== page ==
The thalamus is closely interconnected with the system responsible for emotion and memory – the limbic system. Eye movements, taste, smell, hearing and balance are also linked to the thalamus.
Hypothalamus: The hypothalamus is the major control centre of the autonomic nervous system, therefore playing important roles in ensuring all the systems in the body function smoothly. It is also involved in the release of hormones from the pituitary. The hypothalamus is involved in many body functions including the following:
- Hormone secretion
- Autonomic effects (acting as a control system for the body)
- Regulating body temperature
- Detecting food and water intake (making you feel hungry or thirsty)
- Sleep and waking
- Emotion and behaviour
The cerebral hemispheres are made up of four major parts:
- Cerebral cortex
- Basal ganglia
Cerebral cortex: The cerebral cortex is located on the surface of the cerebral hemispheres. It is highly convoluted and folded. This allows a large surface area to fit inside the confined space of the skull. The cerebral cortex is divided into four lobes called the frontal lobe (front lobe), the parietal lobe (between front and back lobes), the occipital lobe (back lobe) and the temporal lobe (side lobes).
Basal ganglia: Basal ganglia are collections of cells that are located deep inside the brain and have important roles in many higher brain functions. One function in which they play an important part is the control of movement.
In Parkinson’s disease, the basal ganglia are damaged. Patients with Parkinson’s disease experience tremors and a slowing of movement as a result. Basal ganglia also influence other aspects of behaviours such as cognition and emotion.
Hippocampus: The hippocampus has an important role in the formation of memories. It is also part of the limbic system, which influences thought and mood.
The meningeal layers are sometimes referred to as meninges. They are three separate layers that enclose the brain and spinal cord. Their roles are mainly to protect the brain and to circulate blood to and from the brain. The three layers are:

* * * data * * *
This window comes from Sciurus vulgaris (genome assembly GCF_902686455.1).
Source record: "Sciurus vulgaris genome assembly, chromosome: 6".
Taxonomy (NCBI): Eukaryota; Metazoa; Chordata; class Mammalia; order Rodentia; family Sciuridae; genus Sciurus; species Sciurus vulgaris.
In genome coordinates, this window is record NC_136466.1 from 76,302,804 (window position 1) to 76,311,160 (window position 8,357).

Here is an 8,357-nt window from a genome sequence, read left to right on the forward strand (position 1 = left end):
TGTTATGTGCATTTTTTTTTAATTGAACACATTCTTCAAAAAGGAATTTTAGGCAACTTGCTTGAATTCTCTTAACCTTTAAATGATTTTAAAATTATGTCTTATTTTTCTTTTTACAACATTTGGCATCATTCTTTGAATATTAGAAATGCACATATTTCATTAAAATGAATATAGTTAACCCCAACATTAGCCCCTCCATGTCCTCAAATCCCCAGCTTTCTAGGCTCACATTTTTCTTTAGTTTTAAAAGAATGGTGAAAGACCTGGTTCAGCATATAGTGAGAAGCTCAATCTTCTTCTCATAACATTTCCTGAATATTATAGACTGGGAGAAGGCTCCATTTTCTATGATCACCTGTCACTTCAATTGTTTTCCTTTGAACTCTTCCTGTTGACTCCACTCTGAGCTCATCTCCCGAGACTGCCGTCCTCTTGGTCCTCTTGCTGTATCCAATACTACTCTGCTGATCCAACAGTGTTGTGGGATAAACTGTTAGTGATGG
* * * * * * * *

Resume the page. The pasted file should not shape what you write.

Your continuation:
Dura mater: Dura mater is the outermost of the meningeal layers. It is the thickest membrane. The dura around the cerebral hemispheres and the brainstem is actually made up of two layers. The outer of these layers is attached to the inside of the skull.
Arachnoid mater: The arachnoid mater is the middle meningeal layer. It lies next to the dura mater, but is not tightly bound to it. The space existing between the two layers is known as the subdural space. Breaking of a blood vessel in the dura mater can cause bleeding and a formation of a blood clot in this subdural space, resulting in a subdural haematoma. This is dangerous because the blood clot can push the arachnoid and dura layers apart, compressing the brain tissues.
Pia mater: The pia mater is the innermost meningeal layer, adhering to the brain and the spinal cord. It is a delicate layer and is separated from the arachnoid mater by a space known as the subarachnoid space. The space is filled with cerebrospinal fluid (CSF) and contains the veins and arteries overlaying the surface of the CNS.
Cerebrospinal fluid (CSF) bathes the inside of the brain through a network of cavities within the CNS known as the ventricular system. CSF has the following functions:
- Buoyancy. The brain neither sinks nor floats in CSF, but instead remains suspended in it because the two components have very similar densities. This allows the brain to grow to an attainable size without being impaired by its own weight. If the brain were allowed to rest on the floor of the skull, the pressure from its own weight would kill the nervous tissue.
- Protection. CSF protects the brain from striking the inside of the skull when the head is jolted. However, there is a limit to this protection as a severe jolt can still result in the brain damaging itself by striking or shearing against the floor of the skull.
- Chemical stability. CSF ends up being absorbed into the bloodstream. This provides a way of clearing wastes from the CNS, and also allows it to maintain its optimal chemical environment. Slight changes in its composition can cause malfunctions of the nervous system. For example, if the CSF is too basic (not acidic enough), it can lead to dizziness and fainting.
A human embryo consists of three major cell layers known as the ectoderm, mesoderm and endoderm. The CNS develops from a specialised region of the ectoderm called the neural plate. The process through which the neural plate starts to form the nervous system is called neural induction.
The neural plate lies along the midline of the embryo. A midline indentation forms and deepens along the neural plate to form a groove known as the neural groove. This groove then closes to form a hollow tube known as the neural tube. All major components of the CNS are then present including the spinal cord and brain stem.